Then Europe imposed restrictions on exports of potassium fertilisers from Russia and Belarus. My guess is that this is targeted at hurting Belarus, Russia’s only ally in the war. It so happens that Belarus has a lot of potassium in the ground and it is the world’s second or third largest supplier (about equal with Russia). Or at least it was until Europe made it much more difficult for them. For example, Lithuania has halted use of its rail network to transport Belarussian potash to port.

The next big factor is subsidies on fertilisers in the main fertiliser-using countries. I’ve already mentioned the subsidies in China, the world’s largest fertiliser user, which was providing about $300 per tonne of fertiliser. I don’t know exactly what they’ve done with that currently, but by keeping domestic fertiliser supply high, the implied subsidy must be even greater.

Even more extreme is India, the world’s second largest fertiliser user, which subsidises its farmers’ fertiliser costs by about 90%.

Thus, farmers in the two largest fertiliser-using countries have no need or incentive to cut their fertiliser usage. Since there is less fertiliser available in the world, it means that the required cuts in usage have to be concentrated on farmers in the rest of the world, resulting in intense competition for the available fertiliser and an even more extreme escalation of prices than would be the case without the subsidies.

Finally, the prices of grain have been high as well, increasing farmers’ motivation to apply fertilisers despite their high costs, flowing through to further upward pressure on fertiliser prices.

What are the prospects for lower fertiliser prices in 2023? I’ve said before that the best cure for high prices is high prices. They prompt suppliers to increase output and purchasers to cut demand. We’ve seen the latter, and we are now seeing the former.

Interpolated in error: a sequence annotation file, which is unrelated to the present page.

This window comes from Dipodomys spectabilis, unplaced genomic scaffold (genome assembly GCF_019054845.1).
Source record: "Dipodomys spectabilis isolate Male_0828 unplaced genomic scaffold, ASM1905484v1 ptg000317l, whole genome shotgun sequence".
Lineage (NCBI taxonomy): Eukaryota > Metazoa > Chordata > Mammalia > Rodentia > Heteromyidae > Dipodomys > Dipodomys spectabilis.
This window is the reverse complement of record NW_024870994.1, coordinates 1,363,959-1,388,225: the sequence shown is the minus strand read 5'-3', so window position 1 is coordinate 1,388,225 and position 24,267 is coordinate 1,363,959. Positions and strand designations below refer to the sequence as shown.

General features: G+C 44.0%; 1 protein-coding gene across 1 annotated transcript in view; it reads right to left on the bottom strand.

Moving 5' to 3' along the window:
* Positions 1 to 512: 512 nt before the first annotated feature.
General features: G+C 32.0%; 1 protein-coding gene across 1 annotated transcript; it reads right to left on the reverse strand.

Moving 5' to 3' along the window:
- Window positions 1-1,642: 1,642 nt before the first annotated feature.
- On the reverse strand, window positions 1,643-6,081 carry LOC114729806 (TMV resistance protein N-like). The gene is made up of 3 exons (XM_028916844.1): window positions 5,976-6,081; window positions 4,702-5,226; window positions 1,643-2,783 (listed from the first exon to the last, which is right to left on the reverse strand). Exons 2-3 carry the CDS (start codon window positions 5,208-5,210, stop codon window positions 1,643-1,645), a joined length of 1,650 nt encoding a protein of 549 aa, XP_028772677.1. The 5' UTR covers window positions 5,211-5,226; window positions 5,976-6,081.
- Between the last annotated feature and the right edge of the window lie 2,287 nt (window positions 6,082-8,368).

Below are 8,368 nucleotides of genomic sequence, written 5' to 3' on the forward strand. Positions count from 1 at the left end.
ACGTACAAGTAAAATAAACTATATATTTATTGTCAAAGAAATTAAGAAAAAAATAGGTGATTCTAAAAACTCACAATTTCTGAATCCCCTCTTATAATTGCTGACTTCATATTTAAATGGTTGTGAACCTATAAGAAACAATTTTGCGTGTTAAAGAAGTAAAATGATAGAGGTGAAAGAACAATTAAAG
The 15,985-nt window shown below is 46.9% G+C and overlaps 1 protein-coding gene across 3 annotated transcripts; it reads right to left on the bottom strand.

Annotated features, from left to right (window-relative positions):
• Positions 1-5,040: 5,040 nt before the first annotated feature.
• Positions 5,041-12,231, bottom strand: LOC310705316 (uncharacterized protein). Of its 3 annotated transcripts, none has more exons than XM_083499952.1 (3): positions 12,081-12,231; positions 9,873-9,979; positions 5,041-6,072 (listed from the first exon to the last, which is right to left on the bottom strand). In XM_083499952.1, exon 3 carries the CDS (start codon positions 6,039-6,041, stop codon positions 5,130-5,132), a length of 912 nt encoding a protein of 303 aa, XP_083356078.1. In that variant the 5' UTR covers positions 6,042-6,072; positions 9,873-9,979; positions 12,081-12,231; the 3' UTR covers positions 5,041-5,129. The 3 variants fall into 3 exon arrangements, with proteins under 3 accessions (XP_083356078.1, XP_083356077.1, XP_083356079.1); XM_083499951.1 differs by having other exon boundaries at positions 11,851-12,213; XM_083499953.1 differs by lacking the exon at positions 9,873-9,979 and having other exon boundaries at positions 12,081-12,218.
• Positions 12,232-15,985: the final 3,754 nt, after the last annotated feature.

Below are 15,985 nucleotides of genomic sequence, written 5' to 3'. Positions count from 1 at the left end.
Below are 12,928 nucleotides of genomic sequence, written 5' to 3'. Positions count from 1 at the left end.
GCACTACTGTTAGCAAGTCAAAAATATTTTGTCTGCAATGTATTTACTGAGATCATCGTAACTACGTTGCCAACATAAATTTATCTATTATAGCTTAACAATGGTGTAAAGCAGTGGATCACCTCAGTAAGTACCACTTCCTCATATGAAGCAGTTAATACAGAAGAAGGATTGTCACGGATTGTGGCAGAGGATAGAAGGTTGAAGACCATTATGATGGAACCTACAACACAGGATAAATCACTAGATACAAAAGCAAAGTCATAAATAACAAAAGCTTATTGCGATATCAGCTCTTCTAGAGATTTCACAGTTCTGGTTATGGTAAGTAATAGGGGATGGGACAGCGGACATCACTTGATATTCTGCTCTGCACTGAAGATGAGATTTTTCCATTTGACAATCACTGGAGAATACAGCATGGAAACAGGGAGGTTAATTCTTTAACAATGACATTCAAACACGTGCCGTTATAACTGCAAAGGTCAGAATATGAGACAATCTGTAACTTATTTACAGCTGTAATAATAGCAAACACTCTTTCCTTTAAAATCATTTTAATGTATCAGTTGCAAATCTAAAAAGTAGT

For example, there are five new plants for manufacture of nitrogen fertiliser under construction in India, with the ambitious aim of being self sufficient in nitrogen within 18 months. Major suppliers of other fertilisers are also trying their hardest to ramp up supply, notable Morocco for phosphorus and Canada for potassium.

The question is whether the fruits of these efforts will be large enough and soon enough to lower prices for 2023. A lot depends on Chinese policy and the Russian war, of course, so anything could happen, but the general sentiment amongst industry players and watchers is not optimistic.

In May, CF Industries (the world’s largest nitrogen fertiliser company) predicted the product will remain expensive for two more years. China’s export restrictions were initially scheduled to end about now, but the Bank of America recently said that China seems set to extend export restrictions on fertilisers through to mid-2023. Potassium prices are particularly dependent on supply from Russia and Belarus, so if the war, sanctions and export quotas continue, prices will stay high.

So, unfortunately, it seems that farmers should be prepared for at least another year of high fertiliser prices.

Further reading

Pannell, D.J. (2021). Potential farmer responses to extreme prices for nitrogen fertiliser, Pannell Discussions, 360.